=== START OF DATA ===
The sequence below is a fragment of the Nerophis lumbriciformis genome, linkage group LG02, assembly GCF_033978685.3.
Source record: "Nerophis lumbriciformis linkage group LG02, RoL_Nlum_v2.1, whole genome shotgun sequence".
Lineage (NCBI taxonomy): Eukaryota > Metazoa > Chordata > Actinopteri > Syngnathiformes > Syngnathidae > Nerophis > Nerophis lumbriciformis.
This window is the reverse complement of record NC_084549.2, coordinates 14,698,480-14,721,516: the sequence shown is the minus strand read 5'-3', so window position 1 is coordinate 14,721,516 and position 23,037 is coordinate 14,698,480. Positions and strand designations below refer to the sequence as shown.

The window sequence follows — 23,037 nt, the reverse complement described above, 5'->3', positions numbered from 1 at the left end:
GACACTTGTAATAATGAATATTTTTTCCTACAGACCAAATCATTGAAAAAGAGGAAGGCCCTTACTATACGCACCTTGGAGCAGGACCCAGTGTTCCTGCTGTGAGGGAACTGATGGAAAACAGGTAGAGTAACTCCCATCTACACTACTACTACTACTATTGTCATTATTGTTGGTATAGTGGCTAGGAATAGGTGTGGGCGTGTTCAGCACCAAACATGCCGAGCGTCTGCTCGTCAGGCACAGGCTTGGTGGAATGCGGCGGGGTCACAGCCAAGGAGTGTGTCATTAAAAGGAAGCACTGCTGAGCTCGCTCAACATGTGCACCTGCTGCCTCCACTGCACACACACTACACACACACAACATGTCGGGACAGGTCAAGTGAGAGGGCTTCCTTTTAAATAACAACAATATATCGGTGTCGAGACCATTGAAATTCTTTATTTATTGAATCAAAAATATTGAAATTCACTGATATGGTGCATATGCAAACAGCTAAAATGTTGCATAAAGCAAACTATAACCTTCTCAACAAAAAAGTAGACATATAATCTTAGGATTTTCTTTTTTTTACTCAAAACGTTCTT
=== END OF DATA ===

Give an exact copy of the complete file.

The sequence below is a fragment of the Nerophis lumbriciformis genome, linkage group LG02, assembly GCF_033978685.3.
Source record: "Nerophis lumbriciformis linkage group LG02, RoL_Nlum_v2.1, whole genome shotgun sequence".
Lineage (NCBI taxonomy): Eukaryota > Metazoa > Chordata > Actinopteri > Syngnathiformes > Syngnathidae > Nerophis > Nerophis lumbriciformis.
This window is the reverse complement of record NC_084549.2, coordinates 14,698,480-14,721,516: the sequence shown is the minus strand read 5'-3', so window position 1 is coordinate 14,721,516 and position 23,037 is coordinate 14,698,480. Positions and strand designations below refer to the sequence as shown.

The window sequence follows — 23,037 nt, the reverse complement described above, 5'->3', positions numbered from 1 at the left end:
GACACTTGTAATAATGAATATTTTTTCCTACAGACCAAATCATTGAAAAAGAGGAAGGCCCTTACTATACGCACCTTGGAGCAGGACCCAGTGTTCCTGCTGTGAGGGAACTGATGGAAAACAGGTAGAGTAACTCCCATCTACACTACTACTACTACTATTGTCATTATTGTTGGTATAGTGGCTAGGAATAGGTGTGGGCGTGTTCAGCACCAAACATGCCGAGCGTCTGCTCGTCAGGCACAGGCTTGGTGGAATGCGGCGGGGTCACAGCCAAGGAGTGTGTCATTAAAAGGAAGCACTGCTGAGCTCGCTCAACATGTGCACCTGCTGCCTCCACTGCACACACACTACACACACACAACATGTCGGGACAGGTCAAGTGAGAGGGCTTCCTTTTAAATAACAACAATATATCGGTGTCGAGACCATTGAAATTCTTTATTTATTGAATCAAAAATATTGAAATTCACTGATATGGTGCATATGCAAACAGCTAAAATGTTGCATAAAGCAAACTATAACCTTCTCAACAAAAAAGTAGACATATAATCTTAGGATTTTCTTTTTTTTACTCAAAACGTTCTT